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Artificial Intelligence – Is the future of the legal industry here to stay?



Artificial Intelligence (AI) has already started to transform many industries and sectors, and the legal industry is no exception. An influx in the development and use of AI is rapidly changing the way legal services are provided and is creating new opportunities for businesses and law firms to increase efficiency, reduce costs and deliver better services to their clients. However, it is also important to consider the limitations of AI on the legal industry and whether there are arguments for the use of this advanced technology to be subject to tighter regulation. In this article we will be assessing the benefits and the potential limitations of the use of AI within the legal sector.

Benefits of AI1. Cost Reduction – The use of AI can significantly reduce the time and cost expense of legal services. AI tools can automate many repetitive and administrative tasks, as well as quickly reviewing and analysing legal contracts, saving lawyers time to focus on more complex legal matters and clients’ money.

2. Increased efficiency – AI performs tasks and produce results much quicker than humans, which can dramatically improve efficiency of the legal services. AI research tools can be used to gather information at a faster rate, which allows the lawyers to produce better and quicker results in turn for their clients without carrying out tasks which are outdated and inefficient.

3. Enhanced decision-making – AI can provide lawyers with data-driven insights that can inform their decision making. Both from a commercial and a transactional perspective. AI tools can be used for their predictive analytics which can provide lawyers’ with insights to inform their decision making on time and cost for a particular task. This enables the lawyer to have a better understanding of timings and is able to provide their client with more accurate information and realistic deadlines.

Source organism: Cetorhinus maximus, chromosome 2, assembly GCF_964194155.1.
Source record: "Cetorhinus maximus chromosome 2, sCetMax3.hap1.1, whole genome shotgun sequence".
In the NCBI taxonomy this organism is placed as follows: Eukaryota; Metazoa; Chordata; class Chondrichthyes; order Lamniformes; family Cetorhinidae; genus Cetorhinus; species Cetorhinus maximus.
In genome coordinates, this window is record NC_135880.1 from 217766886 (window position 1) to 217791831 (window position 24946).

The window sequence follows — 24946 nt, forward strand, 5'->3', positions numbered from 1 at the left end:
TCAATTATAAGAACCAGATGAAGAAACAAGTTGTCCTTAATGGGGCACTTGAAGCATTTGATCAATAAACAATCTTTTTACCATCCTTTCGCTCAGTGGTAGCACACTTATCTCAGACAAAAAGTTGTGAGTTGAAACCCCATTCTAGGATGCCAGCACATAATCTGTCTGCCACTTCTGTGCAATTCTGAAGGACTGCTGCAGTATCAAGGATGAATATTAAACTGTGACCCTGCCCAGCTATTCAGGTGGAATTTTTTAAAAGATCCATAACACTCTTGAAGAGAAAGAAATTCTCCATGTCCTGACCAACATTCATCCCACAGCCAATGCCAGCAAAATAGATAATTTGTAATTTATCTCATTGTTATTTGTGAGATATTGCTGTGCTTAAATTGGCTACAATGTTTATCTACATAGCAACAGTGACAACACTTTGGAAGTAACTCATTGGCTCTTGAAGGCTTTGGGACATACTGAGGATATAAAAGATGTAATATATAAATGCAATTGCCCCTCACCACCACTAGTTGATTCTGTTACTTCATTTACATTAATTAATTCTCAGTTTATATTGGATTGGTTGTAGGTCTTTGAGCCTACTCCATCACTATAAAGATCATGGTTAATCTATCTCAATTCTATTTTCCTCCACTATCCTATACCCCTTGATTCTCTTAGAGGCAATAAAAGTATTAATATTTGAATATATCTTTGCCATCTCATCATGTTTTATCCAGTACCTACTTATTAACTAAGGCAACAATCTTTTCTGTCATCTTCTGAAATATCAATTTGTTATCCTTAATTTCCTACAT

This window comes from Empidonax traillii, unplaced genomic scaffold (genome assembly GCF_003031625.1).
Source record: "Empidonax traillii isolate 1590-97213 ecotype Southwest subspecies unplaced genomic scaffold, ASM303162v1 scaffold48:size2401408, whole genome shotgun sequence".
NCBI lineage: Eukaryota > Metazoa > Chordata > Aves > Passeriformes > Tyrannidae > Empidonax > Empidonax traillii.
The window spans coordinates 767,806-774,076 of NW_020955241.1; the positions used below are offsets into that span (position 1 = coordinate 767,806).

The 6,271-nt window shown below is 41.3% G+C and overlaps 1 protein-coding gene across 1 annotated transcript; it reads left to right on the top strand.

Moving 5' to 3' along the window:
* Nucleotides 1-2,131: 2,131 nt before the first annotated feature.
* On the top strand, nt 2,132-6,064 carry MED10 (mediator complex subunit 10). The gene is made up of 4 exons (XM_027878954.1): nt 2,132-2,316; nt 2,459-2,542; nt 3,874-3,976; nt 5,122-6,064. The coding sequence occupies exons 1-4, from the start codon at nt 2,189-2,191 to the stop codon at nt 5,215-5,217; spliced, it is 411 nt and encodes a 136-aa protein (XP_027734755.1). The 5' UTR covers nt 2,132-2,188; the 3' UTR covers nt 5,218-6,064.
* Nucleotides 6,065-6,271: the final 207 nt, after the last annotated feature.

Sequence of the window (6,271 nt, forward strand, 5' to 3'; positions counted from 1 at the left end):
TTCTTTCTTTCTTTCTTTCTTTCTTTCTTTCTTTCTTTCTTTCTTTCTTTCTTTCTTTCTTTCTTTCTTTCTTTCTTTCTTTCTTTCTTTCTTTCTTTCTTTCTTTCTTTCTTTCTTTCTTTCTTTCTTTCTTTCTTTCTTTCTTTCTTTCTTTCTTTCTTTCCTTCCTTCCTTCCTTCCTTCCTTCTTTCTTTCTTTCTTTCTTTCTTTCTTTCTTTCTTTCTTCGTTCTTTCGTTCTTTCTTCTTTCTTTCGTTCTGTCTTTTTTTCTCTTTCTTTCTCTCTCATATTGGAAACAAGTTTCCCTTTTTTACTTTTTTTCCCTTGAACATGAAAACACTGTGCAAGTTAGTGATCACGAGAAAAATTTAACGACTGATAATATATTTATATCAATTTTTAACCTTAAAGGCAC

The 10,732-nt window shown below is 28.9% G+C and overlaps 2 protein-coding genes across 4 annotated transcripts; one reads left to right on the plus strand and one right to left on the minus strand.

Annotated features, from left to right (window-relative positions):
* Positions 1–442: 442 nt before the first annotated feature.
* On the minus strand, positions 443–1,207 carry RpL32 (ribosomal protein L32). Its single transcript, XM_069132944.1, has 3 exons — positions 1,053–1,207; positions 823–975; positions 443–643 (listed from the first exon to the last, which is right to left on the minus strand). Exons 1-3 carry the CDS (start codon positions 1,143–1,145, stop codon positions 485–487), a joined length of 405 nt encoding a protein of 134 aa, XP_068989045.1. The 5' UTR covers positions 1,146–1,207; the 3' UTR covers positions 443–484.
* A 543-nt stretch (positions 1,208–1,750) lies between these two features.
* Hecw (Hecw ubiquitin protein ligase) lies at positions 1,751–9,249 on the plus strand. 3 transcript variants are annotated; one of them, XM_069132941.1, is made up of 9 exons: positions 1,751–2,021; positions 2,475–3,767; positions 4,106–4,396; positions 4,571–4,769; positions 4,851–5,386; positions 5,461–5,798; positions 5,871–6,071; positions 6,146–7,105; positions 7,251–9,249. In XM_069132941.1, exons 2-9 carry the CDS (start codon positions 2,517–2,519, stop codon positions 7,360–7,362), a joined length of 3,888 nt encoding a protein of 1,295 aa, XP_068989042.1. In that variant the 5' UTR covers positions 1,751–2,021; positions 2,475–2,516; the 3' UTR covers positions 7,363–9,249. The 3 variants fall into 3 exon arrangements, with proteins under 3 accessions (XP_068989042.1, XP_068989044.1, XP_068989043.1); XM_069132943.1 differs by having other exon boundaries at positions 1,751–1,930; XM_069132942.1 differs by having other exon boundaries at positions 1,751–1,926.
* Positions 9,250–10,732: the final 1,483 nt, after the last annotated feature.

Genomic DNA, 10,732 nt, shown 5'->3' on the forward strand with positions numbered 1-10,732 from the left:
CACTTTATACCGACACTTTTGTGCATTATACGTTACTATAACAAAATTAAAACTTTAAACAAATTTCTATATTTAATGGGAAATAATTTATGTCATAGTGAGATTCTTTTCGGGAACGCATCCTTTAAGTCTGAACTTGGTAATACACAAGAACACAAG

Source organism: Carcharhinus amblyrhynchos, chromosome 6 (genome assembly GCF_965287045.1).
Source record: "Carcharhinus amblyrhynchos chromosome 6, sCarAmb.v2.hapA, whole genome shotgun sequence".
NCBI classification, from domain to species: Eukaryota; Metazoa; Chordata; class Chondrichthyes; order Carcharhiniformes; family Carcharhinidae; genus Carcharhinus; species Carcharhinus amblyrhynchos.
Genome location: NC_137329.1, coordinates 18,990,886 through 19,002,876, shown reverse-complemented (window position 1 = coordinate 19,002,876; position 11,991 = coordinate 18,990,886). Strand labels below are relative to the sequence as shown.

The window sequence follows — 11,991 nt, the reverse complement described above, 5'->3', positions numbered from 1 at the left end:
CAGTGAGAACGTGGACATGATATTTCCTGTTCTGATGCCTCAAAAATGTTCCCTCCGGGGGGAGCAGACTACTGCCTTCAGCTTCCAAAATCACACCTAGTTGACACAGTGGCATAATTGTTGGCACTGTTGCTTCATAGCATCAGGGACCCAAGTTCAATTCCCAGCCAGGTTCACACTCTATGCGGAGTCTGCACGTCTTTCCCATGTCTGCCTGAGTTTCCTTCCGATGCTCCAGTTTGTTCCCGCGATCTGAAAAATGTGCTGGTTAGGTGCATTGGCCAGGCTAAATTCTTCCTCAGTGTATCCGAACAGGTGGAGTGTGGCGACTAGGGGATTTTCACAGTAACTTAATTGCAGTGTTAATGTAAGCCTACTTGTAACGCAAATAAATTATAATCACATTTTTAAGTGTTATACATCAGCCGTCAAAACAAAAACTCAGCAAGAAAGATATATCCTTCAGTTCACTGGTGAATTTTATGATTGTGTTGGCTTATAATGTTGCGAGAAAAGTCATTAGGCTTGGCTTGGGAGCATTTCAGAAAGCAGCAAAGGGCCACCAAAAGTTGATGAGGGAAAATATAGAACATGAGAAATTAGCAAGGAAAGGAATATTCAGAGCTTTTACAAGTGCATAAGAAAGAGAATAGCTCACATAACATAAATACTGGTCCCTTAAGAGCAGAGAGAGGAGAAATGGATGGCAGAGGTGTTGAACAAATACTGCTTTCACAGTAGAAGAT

Limitations of AI1. Lack of context – For all of its benefits, it is worth remembering that AI lacks the context and years of experience that comes with commercially astute legal teams. Its tools and functions cannot replace years of experience of commercial and financial transactions and as such its results may lack relevant context or may not be applicable in each scenario for a particular client. It remains the role of the lawyer to advise their client and think commercially based on the information which is provided by the AI tools.

2. Limited creativity – In addition, the output produced by AI can only ever be as useful and as successful as the input it is fed by the human source. If the input is lacking in explicit detail or the instructions are unclear, AI may struggle with creative problem solving. Whilst AI can analyse data and identify certain patterns, it cannot produce creative solutions to legal problems or think commercially.

3. Ethical concerns – The use of AI in the legal industry can raise ethical concerns. For example, there are concerns around bias AI algorithms which could result is inaccuracy or misinformation. There are also concerns around the potential loss of jobs within the legal industry as AI technology becomes more prevalent in automating the tasks and duties ordinarily carried out by administrative functions.

In conclusion, the use of AI in the legal industry can provide significant benefits including reduction of cost and time, allowing lawyer’s to spend more time with their clients and undertake the more complex legal issues. Though as AI continues to embed itself within the working practices of many law firms, caution should be exercised over the reliance placed upon its data output. As AI continues to develop it is likely that we will see more widespread integration of AI in the legal industry but for now it is important to understand that these tools cannot replicate the role of a lawyer and you should continue to seek professional legal advice for your business.

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This article is not intended to be interpreted as advice.

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